12.3 Document E3 does not disclose all of the features of claim 1 of the patent. In the abstract, E3 discloses that "The aim of the invention is to provide a transponder system of the aforementioned kind which can be used for self-sufficient sensor applications even in the vicinity of metal materials and noise fields caused by electric motors conventional in mechanical engineering. For this purpose, the surrounding (5) of the read coil (2), especially the stator is produced from a material having little magnetic permeability and good electrical conductivity, preferably aluminum". Whilst it is disclosed that this surrounding (Umgebung 5 in figure 1) and the stator 1 shield the read coil from externally created magnetic fields, there is no suggestion that it would act as a shield which cancels fringing fields created at the periphery of the core airgaps as required by features 1.8 and 1.7.2 of claim 1 of the patent. As the respondent submitted, no such fringing fields are mentioned in E3 and it is not directly and unambiguously derivable from the structure shown e.g. in figure 4 that the stator would be able to substantially cancel such fringing fields. Whilst the structure in figure 4 might arguably reduce the fringing fields to some extent, the Board does not see this as being the same as the fringing fields being substantially cancelled as claimed.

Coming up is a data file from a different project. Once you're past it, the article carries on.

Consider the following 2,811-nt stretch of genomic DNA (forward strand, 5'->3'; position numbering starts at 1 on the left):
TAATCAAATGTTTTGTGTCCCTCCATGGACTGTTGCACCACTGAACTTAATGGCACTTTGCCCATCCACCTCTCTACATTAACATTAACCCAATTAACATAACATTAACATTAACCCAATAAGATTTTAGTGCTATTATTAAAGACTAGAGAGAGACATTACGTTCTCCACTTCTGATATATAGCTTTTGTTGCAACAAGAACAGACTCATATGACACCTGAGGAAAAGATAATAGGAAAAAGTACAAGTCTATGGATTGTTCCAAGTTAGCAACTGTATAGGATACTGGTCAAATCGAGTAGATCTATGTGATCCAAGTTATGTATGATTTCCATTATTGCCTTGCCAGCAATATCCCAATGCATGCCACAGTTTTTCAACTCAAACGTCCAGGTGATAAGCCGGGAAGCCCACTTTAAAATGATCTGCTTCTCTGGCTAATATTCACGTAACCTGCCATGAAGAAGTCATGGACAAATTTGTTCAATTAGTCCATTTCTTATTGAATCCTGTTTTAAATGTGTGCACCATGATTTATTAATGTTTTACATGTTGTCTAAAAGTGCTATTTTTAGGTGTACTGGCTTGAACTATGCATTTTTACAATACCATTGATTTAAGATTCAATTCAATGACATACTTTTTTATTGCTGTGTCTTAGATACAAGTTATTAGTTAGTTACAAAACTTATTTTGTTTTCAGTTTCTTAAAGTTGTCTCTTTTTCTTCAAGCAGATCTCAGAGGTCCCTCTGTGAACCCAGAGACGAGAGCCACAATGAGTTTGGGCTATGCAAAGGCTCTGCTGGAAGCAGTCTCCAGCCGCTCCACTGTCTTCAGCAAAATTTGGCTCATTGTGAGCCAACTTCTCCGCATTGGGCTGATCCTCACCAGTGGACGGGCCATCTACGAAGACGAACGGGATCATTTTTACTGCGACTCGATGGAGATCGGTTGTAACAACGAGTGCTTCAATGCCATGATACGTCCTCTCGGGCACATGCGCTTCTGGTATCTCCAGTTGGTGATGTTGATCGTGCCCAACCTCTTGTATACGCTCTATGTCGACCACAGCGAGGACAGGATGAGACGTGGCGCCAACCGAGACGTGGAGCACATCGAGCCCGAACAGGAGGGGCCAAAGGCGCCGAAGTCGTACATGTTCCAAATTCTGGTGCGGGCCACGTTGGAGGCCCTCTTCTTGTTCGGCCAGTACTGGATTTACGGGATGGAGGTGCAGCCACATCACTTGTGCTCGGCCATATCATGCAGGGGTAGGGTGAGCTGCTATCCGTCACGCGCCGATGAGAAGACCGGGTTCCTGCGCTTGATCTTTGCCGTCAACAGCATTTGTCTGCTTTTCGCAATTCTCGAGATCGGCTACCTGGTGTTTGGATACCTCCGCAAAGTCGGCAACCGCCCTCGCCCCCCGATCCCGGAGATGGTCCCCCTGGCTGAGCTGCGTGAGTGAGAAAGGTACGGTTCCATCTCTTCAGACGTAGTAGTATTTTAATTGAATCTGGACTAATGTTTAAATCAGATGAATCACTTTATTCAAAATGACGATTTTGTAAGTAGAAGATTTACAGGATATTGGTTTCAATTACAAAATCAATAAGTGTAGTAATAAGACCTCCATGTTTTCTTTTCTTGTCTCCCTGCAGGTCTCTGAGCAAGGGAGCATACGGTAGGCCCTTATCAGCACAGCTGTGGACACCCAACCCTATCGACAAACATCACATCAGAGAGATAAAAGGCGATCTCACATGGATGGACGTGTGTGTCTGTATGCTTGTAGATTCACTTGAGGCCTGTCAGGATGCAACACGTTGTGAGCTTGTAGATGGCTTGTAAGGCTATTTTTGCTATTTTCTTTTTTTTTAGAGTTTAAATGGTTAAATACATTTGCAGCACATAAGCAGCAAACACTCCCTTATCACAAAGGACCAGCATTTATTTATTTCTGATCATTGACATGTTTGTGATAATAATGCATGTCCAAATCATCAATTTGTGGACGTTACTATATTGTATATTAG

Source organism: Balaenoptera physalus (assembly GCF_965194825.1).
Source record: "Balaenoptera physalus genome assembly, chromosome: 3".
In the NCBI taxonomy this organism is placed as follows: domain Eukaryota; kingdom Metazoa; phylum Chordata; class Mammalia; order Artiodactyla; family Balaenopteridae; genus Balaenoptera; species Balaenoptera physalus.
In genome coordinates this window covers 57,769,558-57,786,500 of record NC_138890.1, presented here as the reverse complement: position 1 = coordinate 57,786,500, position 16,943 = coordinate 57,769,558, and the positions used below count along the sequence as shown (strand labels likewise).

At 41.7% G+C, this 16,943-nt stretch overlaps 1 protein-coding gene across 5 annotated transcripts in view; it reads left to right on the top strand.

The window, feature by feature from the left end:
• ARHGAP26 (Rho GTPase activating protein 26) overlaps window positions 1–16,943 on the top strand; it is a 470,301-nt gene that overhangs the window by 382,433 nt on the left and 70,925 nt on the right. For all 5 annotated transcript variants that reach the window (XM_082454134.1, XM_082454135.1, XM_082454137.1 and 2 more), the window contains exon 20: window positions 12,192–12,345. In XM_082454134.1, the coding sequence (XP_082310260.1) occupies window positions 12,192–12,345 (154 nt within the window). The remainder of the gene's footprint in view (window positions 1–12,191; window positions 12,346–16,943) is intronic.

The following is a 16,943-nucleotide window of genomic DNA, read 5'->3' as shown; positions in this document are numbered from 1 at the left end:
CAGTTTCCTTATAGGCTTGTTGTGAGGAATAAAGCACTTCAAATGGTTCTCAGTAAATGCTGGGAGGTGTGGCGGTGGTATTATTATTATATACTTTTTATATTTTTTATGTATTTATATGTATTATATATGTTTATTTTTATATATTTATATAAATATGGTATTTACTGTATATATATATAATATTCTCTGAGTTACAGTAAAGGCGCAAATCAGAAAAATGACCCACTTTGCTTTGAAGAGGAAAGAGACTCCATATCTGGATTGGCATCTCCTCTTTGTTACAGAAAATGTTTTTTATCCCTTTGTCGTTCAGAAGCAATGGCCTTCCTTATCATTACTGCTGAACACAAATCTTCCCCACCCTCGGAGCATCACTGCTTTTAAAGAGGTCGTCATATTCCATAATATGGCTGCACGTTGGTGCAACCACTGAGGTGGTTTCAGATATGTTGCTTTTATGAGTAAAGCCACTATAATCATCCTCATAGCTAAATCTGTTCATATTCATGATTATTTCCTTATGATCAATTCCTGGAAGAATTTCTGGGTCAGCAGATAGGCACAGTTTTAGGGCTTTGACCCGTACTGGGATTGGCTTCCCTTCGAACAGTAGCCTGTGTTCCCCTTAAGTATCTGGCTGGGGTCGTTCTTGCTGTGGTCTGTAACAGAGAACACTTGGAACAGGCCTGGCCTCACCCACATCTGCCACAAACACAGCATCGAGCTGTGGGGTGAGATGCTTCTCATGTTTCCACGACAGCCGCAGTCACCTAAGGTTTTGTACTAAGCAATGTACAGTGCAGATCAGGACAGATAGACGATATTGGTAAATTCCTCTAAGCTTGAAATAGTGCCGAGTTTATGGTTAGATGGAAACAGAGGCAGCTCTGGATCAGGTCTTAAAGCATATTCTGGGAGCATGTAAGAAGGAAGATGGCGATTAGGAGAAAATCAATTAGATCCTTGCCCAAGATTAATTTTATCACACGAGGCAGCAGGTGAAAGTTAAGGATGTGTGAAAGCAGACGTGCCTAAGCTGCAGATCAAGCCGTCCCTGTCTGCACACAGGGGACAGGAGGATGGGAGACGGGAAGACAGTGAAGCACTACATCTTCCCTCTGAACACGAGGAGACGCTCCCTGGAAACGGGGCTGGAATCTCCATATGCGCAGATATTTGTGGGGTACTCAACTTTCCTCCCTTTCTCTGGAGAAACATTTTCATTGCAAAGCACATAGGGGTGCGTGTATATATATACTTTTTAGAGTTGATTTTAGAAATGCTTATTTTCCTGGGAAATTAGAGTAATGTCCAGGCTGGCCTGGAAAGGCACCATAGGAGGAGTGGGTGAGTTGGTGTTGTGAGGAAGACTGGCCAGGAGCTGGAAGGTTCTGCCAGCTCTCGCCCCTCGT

13. Document E1
13.1 Document E1 explicitly discloses that the primary and secondary magnetic cores are surrounded by conductive shields (see paragraph ). These are shown in figures 6A to 6C and referenced 300, 310. The structure and technical effect of the shields are described in paragraphs  and  and correspond to what is specified in features 1.6.1, 1.6.2 and 1.8 of claim 1 of the patent. Only feature 1.9 of claim 1 of the patent remains in question.
13.2 Regarding feature 1.9 of claim 1, the appellant referred to the disclosure in paragraph  of document E1, which states:
"To prevent leakage of radiation, the gap between the two halves of the shields 300 and 310 should be less than half the thickness of each shield at the gap".
The appellant submitted a marked-up copy of figure 2B of E1, which is reproduced below.
According to the appellant the possible tolerances of the shield airgap had been drawn in accordance with paragraph  of E1. The shield thickness was indicated by the letter D and a shield airgap of up to D/2 was indicated by shading part of the shields. According to the appellant, this showed that according to E1 the shield airgap could be larger than the core air gap.